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“Russians are slow to saddle the horse,” Otto von Bismarck once remarked. “But they drive fast.”
One hundred-plus years, two revolutions, decades of Soviet rule and 14 years of Vladimir Putin later, Bismarck would be pleased to know that his observation is truer than ever in Sochi, where final Winter Olympic Games preparations are taking place at breakneck speed.
At Sochi’s Olympic Park last week workers furiously painted, planted and hammered. They laid fresh asphalt in the pouring rain and when it was ruined they re-laid it. Inside the Olympic Park, corporate and country-themed pavilions were miraculously taking shape within days, or even hours.
It is a scene out of the Russian television show The Comedians, which in 2010 produced a satirical ballad joking that Russia would do nothing to prepare for the games for four years until the final week when – after a call from President Putin – ice rinks, ski jumps and ski runs would be erected, two-thirds of the city resettled and Sochi’s Armenian migrants evicted within an hour.
True to form, the last-minute preparations suggest as much. They are also a lesson in Russia’s love for superlatives.
At an estimated cost of $51bn, the Sochi games are believed to be the most expensive Olympics ever. They will feature Europe’s biggest snow-making operation (dozens of snow machines, 404 snow cannons, 450,000 tonnes of saved snow); Russia’s biggest amusement park; and an $8bn 48km-long road and railway, a transport link so expensive Russian Esquire magazine estimated it would have been cheaper to pave the route with Beluga black caviar.
The games, for both Russia and Mr Putin, are, of course, much more than a sporting event. More than 20 years after the collapse of the Soviet Union, the Kremlin is anxious to show it can still triumph on the world stage, showing off sparkling new infrastructure, putting on an unforgettable show and raking in gold medals, western journalists and politician naysayers be damned.
“Russia wants to do something that [will] make people go: ‘Wow!’,” says Lyudmila Kalinina, a doctor in Sochi. This nation is not one to do things by halves. “When they do something, they do something. If you’re going out on the town, you really go out on the town,” she says, eyes twinkling.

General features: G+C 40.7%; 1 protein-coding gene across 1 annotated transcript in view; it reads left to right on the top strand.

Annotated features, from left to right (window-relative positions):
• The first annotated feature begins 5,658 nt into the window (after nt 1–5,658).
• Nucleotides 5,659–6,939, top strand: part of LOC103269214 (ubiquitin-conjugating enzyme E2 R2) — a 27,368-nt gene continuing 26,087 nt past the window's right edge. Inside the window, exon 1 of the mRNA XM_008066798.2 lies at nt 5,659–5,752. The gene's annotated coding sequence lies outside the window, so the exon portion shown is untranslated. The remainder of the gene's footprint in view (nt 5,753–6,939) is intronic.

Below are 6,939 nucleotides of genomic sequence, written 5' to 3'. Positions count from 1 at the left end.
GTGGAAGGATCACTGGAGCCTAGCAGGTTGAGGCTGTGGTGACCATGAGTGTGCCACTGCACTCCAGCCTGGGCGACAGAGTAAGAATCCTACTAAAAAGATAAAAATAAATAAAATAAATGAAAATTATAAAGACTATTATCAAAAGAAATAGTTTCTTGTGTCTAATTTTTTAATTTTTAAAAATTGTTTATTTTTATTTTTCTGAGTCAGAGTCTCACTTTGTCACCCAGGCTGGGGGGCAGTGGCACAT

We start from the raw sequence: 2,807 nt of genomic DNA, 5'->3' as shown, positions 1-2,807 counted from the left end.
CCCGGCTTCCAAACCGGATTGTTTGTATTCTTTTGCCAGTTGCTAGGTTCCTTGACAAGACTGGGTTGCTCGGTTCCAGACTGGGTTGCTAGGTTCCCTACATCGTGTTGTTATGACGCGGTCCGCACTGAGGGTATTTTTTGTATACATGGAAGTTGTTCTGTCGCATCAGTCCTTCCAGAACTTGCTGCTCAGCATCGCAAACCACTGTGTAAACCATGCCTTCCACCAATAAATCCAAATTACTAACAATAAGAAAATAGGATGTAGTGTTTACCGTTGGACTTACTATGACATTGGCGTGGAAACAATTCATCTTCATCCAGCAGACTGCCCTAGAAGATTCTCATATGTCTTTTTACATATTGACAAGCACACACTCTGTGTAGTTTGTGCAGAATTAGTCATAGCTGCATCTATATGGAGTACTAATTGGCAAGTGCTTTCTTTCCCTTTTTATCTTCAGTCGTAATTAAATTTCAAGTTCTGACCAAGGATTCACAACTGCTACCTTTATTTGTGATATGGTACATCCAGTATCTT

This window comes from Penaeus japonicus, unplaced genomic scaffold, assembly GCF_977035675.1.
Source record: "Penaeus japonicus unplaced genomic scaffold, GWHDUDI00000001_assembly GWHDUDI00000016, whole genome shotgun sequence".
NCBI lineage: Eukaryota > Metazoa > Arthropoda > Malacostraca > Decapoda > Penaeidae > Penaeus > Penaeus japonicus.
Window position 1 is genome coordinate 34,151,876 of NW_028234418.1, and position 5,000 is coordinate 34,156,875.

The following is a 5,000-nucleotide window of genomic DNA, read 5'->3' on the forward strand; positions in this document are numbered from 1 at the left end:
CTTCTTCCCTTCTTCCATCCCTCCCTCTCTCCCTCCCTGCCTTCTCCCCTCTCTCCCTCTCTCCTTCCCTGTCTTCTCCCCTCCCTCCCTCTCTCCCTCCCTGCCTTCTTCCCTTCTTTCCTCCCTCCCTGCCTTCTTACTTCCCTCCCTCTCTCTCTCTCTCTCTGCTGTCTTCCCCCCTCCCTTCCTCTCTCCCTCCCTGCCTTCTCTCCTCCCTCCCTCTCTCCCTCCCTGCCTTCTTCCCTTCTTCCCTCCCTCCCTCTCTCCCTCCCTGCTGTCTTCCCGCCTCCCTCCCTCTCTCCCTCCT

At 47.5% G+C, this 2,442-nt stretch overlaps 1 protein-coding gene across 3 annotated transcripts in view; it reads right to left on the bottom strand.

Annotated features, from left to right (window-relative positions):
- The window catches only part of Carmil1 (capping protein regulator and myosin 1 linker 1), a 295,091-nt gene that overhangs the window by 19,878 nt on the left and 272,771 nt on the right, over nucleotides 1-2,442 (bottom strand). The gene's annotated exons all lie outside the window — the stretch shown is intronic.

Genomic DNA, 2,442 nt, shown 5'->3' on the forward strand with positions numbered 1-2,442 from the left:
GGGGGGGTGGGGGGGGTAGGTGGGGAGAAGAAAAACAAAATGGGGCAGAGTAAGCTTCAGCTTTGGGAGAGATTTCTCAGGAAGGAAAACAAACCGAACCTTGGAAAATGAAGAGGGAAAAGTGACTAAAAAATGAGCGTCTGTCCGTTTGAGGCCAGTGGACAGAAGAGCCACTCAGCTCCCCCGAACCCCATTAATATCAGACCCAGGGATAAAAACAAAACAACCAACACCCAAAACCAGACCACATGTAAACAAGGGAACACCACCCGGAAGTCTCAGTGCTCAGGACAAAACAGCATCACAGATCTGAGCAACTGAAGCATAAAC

A native of the Lake Baikal region, Ms Kalinina and her husband moved to Sochi 12 years ago to escape Siberia’s winters. For half that time they have been living through what they describe as the three stages of Sochi grief, a cycle as Russian as they come. “In the first stage we celebrated,” Ms Kalinina says. In the second stage there was “terrible suffering”. Now, in the third stage, “everything is fine. The test is over”, she says cheerfully.
The “terrible suffering” came in 2010, when the home the couple had just spent thousands of roubles renovating in a wooded valley began collapsing from within, the result of a new road being constructed on the hill above it. While local authorities refused to respond to their complaints, they were ultimately lucky. After 18 months – and an article in the Financial Times – they managed to move into a new home after receiving full compensation following an appraisal by the International Olympic Committee, the only authority to respond.
The couple say they are happy now and believe the Olympics might just be worth it. Over Orthodox Christmas they travelled up to Krasnaya Polyana, the mountainous ski town that has been given a European makeover ahead of the games. “It’s like a different country,” Ms Kalinina gushed.
Others are less pleased. The Russian saying, “We tried our best, you know the rest” is a frequent grumble among locals, who fear that Russia will not be able to pull it off, or that the newly built infrastructure will collapse immediately after the games. Some residents have lived without electricity or water for days at a time due to frequent blackouts from the construction. Others fear they will have to stock up on petrol and non-perishables before the Olympics because all food and gasoline will bypass the city during the games, heading straight to the Olympic Park.
“The authorities are this big,” said Nshan, a local taxi driver, making a tiny O with his hands, “and their powers are this big,” stretching his arms wide.
A Russian citizen, he had been pulled over by police for a 10-minute inspection of his papers. It was the third time this month, he said.
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